As an educator I know first hand what an art it is to teach, and I know first hand how important and powerful it is to launch learning and to foster a learning community right from the start of the school year or start of a new semester. You don’t need me to tell you that this year is a unique one, but I’d be remiss if I didn’t make space for that reality. Students and educators alike have been through some extremely difficult times, and of course we are still in the middle of a global pandemic.
Inside our free guide ‘The Art of the Start’ you’ll find seven different sections, each one with ready to roll out resources. These seven sections have been designed based on emails we’ve received from educators like you. Today I want to specifically talk about the seventh section which places an emphasis on the power of play. In her Edutopia article, Sarah LaHayne writes the following about play :
“Play is not only foundational for child development but can also help children process and heal from the impact of living through stress, trauma, or grief, including a global pandemic.”Sarah LaHayne
I think as adult learners we also need to remember how powerful play can be for us. In an NPR interview, Dr. Stuart Brown, head of a nonprofit called the National Institute for Play. gives us a definition of play:
“Play is something done for its own sake,” he explains. “It’s voluntary, it’s pleasurable, it offers a sense of engagement, it takes you out of time. And the act itself is more important than the outcome.”Dr. Stuart Brown
This is why I set my alarm early a few days of the week to do a little yoga. For me, yoga has been a wonderful way to play and stay playful. I might not get every pose exactly right, and I may not always be aspiring to become an expert, and that’s completely ok. As a matter of fact, it is probably because I don’t have a strict goal with my yoga that I’m able to focus on just enjoying it for the sake of enjoying it. They call it the yoga practice…you never really master yoga, you constantly are just practicing. I often say the same thing to educators about teaching. They call it the teaching practice…there is no mastery of teaching. We are constantly practicing, finding that balance between the art of teaching and the science of teaching. If we can get into a mindset that this is all just practice, then we allow ourselves to try new things, push ourselves in new ways, and become better at our practice one day at a time, in that mindset we find joy.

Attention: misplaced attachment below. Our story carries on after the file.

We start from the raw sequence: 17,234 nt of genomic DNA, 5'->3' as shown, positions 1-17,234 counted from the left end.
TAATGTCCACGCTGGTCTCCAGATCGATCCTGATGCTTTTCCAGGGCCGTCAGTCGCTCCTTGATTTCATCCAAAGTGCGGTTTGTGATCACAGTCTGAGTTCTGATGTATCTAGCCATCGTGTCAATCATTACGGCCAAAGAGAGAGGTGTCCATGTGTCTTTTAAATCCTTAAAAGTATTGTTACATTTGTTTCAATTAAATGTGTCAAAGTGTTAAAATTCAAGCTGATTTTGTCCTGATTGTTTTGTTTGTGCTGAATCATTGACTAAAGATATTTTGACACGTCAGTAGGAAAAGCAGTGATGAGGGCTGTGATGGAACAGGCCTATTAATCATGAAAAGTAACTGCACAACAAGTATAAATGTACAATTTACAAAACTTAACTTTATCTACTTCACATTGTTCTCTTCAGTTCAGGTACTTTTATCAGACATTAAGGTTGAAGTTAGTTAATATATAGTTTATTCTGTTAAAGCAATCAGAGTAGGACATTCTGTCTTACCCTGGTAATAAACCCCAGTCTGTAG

In the academic week, where are we holding space for enjoyment for enjoyment sake? This might be drop everything and read time, it might be a spontaneous game of tag, a student sharing their photos of their new kitten, or an impromptu chat in the hallway. We have to care about what our students enjoy about being at school, and we have to nurture those moments. School has always been more than about getting from point A to point B in the curriculum. Tell me about some of your strongest memories of being at school, and I bet those moments will have something to do with how a peer or an educator or a subject helped you connect with yourself or others. It has been my experience that students are best able to connect with others when playfulness is valued. And I’m talking about learners of all ages.
I work with school leadership teams all the time, and I’ve noticed a correlation: the teams that aren’t afraid to be playful, the teams that laugh together are the very same teams who are more productive and are more collaborative. I did a little digging around to see if my lived experience is mirrored in any research, and I found out that in fact it is. Tracy Bower is a contributing author for Forbes, and here’s what her research tells us:
“Company cultures that allow for play are better able to tap into the best in their employees, and employees themselves can bring more effectiveness into their work.”Tracy Bower
The Art of the Start guide has a few of our favorite ways to encourage playfulness with learners. As always, we are curious to hear what has worked for you.